Has Prince Harry's memoir, Spare, permanently destroyed his relationship with Prince William? It's been reported that the Prince of Wales was hurt by the things Harry said in the book — not least calling his brother his "arch nemesis." When the two princes attended King Charles III's coronation in May 2023, they apparently didn't talk to each other at all. Now, though, we have another side to the story. The ghostwriter of Spare, J.R. Moehringer, has revealed what Harry was like behind closed doors — and why he penned the book in the first place.
Harry gets ghosted
Moehringer knows what he is talking about, too. He has ghostwritten for other high-profile stars including Andre Agassi and Phil Knight; he was reportedly paid $1 million for his work on Spare. A ghostwriter, just in case, is someone who writes the text for a work credited to another person. So during the intense process of creating Harry's memoir, Moehringer got to know the prince very well indeed. And in May 2023 Moehringer wrote about the experience in magazine The New Yorker.
Arguments were a common occurrence
Moehringer opens the article by describing an intense fight with Harry. "Harry was no longer saying anything," he wrote. "He was just glaring into the camera." The pair were fighting over whether they should include a comeback the royal had uttered during a training exercise with the military. Moehringer said they didn't need it; Harry said they did. They were at loggerheads, and they had started shouting at each other.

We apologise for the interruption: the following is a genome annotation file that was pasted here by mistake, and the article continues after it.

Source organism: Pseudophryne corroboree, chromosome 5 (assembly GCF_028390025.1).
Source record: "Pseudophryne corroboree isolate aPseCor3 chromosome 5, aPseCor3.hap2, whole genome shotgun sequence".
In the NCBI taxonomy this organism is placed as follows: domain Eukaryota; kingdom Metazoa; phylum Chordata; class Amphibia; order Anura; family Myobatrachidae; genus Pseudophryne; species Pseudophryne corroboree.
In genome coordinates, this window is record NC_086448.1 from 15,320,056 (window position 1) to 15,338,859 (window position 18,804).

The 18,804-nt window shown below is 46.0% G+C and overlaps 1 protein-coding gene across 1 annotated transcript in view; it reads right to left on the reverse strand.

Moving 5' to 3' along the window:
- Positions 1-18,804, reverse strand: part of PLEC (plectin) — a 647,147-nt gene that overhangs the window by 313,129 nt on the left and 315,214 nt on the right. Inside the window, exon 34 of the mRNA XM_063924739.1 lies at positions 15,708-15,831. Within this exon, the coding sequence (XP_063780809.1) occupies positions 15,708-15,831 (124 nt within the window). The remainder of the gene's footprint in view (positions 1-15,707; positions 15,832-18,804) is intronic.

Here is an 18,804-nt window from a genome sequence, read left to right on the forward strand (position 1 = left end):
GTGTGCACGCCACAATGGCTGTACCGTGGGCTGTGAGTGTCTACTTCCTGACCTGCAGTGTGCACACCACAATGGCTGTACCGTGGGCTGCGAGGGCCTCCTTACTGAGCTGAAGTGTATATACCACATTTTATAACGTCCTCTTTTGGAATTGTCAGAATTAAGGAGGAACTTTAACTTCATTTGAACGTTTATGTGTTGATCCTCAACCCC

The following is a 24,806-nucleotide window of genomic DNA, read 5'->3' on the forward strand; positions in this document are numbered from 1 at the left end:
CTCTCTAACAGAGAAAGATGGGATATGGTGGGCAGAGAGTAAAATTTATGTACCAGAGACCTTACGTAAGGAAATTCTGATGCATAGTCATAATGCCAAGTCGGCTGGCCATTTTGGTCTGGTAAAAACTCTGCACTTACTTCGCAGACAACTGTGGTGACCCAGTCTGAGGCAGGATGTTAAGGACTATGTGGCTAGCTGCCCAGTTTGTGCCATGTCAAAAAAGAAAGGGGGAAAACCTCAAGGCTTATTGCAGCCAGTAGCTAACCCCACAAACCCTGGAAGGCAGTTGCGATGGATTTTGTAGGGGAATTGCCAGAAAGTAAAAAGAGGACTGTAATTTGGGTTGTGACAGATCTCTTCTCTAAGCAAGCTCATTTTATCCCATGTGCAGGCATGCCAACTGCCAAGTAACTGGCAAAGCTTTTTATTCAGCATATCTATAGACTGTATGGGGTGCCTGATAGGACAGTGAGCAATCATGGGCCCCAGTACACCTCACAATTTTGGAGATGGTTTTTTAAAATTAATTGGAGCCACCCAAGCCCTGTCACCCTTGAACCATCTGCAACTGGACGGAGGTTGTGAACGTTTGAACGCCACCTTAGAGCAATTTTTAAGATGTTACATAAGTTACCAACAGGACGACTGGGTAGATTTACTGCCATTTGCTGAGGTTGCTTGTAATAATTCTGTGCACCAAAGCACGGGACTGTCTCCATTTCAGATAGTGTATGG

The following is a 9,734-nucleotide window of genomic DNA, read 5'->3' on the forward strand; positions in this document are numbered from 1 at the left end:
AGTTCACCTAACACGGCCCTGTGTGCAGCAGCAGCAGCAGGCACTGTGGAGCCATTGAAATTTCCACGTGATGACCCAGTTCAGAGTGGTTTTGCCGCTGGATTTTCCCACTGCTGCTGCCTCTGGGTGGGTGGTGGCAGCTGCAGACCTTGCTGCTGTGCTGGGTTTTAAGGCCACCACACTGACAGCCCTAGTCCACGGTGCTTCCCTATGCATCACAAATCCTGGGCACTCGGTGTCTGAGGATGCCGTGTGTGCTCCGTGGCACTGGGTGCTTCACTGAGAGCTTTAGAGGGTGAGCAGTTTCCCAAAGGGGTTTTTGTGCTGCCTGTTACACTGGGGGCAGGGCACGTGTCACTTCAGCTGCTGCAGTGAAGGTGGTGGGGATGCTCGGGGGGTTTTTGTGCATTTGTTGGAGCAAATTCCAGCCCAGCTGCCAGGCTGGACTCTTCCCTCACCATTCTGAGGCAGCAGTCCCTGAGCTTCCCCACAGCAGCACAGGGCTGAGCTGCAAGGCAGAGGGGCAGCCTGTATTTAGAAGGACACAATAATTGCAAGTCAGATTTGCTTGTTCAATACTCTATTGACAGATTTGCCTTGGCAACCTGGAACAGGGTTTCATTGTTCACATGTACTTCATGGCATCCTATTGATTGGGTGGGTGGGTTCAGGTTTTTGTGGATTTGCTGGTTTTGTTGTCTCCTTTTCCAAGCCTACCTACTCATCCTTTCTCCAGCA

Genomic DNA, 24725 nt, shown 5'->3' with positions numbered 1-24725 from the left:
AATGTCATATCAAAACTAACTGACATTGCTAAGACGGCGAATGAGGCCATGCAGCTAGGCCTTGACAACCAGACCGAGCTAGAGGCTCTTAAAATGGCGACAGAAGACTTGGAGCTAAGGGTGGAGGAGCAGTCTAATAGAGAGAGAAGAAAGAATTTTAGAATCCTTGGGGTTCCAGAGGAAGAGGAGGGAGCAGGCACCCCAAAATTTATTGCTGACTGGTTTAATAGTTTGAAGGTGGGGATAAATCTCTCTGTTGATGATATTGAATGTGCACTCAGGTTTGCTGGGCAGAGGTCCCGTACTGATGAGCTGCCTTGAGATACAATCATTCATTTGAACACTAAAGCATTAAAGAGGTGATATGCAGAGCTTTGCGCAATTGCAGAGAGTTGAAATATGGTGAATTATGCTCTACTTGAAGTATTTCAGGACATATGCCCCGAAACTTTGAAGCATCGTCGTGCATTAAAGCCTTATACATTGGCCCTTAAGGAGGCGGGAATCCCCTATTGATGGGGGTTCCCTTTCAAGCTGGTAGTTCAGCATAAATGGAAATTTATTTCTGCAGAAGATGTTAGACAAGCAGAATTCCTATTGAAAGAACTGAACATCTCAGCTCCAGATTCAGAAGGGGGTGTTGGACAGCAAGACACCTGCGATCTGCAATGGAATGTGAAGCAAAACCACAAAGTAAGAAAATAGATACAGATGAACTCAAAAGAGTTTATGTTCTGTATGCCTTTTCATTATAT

Shouting at a prince
"Some part of me was still able to step outside the situation and think, 'This is so weird,'" Moehringer wrote. "I’m shouting at Prince Harry." And what was no doubt stranger was that Harry was shouting back. Moehringer described how the prince's "cheeks flushed and his eyes narrowed." The writer feared he'd be kicked off the book. And as Harry looked down, Moehringer was forced to think that he might have just wasted the last two years of his life.
Taking things too far
This was not a terribly new situation for Moehringer. "One of a ghostwriter’s main jobs is having a big mouth," he wrote. But the thing that was different about this disagreement was that Moehringer thought he'd stepped over a line. "I was questioning the heat with which I’d [gone after Harry]," he wrote. "I scolded myself: It’s not your comeback. It’s not your mother... it's not your... book." But perhaps the relationship he'd cultivated with Harry would save him?